- Walmart saw continued growth in ecommerce sales and gained market share in groceries.
- But the retail giant faces steep competition in both segments.
The retail giant saw US comparable sales rise 6% year-over-year (YoY) in its last fiscal quarter (ending May 1, 2021). This growth was partly attributed to a continued surge in ecommerce sales, which rose 37% YoY and has more than doubled over the last two years.
While its US comparable and ecommerce sales rose, both experienced a slowdown from the year prior, when the metrics jumped 10% YoY and 74% YoY, respectively. But last year’s spike was fueled by the start of the pandemic—when consumers focused on buying essentials and quickly shifted online.
Walmart also gained market share in groceries despite rumors the retail giant faced serious challenges in the industry:
- Walmart saw a low single-digit decline against last year’s grocery boom, but the retail giant gained market share in the category. Grocery sales fell compared with the same quarter last year, when consumers began hoarding food and other essentials. However, the retail giant said it gained share in the US grocery market compared with the same period last year, though without disclosing any numbers, which may mean its grocery business is trending positively.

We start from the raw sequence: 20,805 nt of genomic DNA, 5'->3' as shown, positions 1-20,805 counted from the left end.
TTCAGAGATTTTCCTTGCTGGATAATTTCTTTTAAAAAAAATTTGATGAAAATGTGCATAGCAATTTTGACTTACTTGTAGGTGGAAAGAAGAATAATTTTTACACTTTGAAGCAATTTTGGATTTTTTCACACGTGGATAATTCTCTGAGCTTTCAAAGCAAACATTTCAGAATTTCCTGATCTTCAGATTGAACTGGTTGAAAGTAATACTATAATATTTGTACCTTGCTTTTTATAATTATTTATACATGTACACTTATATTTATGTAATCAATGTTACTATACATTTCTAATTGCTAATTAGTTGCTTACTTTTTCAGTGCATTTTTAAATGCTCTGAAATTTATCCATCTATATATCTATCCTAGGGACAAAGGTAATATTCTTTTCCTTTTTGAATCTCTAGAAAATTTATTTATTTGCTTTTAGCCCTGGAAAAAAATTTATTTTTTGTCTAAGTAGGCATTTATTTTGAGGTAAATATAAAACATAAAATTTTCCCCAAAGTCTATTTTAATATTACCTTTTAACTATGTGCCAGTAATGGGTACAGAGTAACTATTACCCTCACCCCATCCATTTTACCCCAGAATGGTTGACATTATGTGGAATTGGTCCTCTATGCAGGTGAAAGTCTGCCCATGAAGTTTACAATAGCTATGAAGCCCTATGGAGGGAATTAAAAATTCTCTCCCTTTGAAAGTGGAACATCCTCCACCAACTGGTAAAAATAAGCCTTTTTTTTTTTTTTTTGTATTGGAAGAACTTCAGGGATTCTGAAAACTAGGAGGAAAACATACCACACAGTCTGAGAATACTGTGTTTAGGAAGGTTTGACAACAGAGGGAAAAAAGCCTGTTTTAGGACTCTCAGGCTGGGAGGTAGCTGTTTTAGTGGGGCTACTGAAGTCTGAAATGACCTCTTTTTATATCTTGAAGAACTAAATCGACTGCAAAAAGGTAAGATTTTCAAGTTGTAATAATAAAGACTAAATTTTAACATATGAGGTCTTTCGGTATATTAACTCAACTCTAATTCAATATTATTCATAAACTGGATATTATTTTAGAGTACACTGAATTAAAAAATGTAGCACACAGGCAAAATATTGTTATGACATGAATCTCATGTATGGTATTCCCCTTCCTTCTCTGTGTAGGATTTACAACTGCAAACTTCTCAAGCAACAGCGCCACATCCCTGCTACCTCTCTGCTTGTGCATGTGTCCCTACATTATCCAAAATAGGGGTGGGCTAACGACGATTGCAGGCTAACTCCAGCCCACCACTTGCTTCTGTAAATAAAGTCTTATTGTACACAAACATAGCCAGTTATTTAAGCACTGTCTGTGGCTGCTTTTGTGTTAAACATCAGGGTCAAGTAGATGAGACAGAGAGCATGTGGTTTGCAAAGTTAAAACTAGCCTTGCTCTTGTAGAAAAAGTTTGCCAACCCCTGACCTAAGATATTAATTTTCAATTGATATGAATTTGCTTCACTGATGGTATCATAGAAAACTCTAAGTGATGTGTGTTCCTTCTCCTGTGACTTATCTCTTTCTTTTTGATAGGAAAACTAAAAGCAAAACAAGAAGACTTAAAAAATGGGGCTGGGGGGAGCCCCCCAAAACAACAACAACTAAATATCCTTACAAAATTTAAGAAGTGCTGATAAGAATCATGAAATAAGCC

- The retailer’s improved market share is surely welcome news considering a leaked memo revealed Walmart is worried about losing its leadership position in the online grocery market. The internal memo from February viewed by Recode called attention to Walmart’s competitive struggles in 2020. It said Walmart’s share of the online grocery market dropped from 40% before the pandemic to 31% in February, while Instacart’s share jumped from roughly 20% to 30%. The pandemic put a spotlight on online grocery services, Instacart’s specialty, but Walmart’s market share growth could mean its online offerings are helping fend off competition.
While Walmart benefitted from the surge in ecommerce, the potential in-store retail rebound could strengthen its position against competitors that have also taken advantage of rising ecommerce. Walmart has seen heightened competition from Amazon, Instacart, and other digital-focused firms, with each beefing up their ecommerce offerings during the pandemic and turning in impressive online sales.
But as people begin to shop in stores regularly again, Walmart can try to build consumer loyalty by offering convenient grocery and general shopping options with both its existing digital experiences and its massive store network, possibly making it more appealing than ecommerce-focused firms and helping it build up its grocery and overall ecommerce market share.
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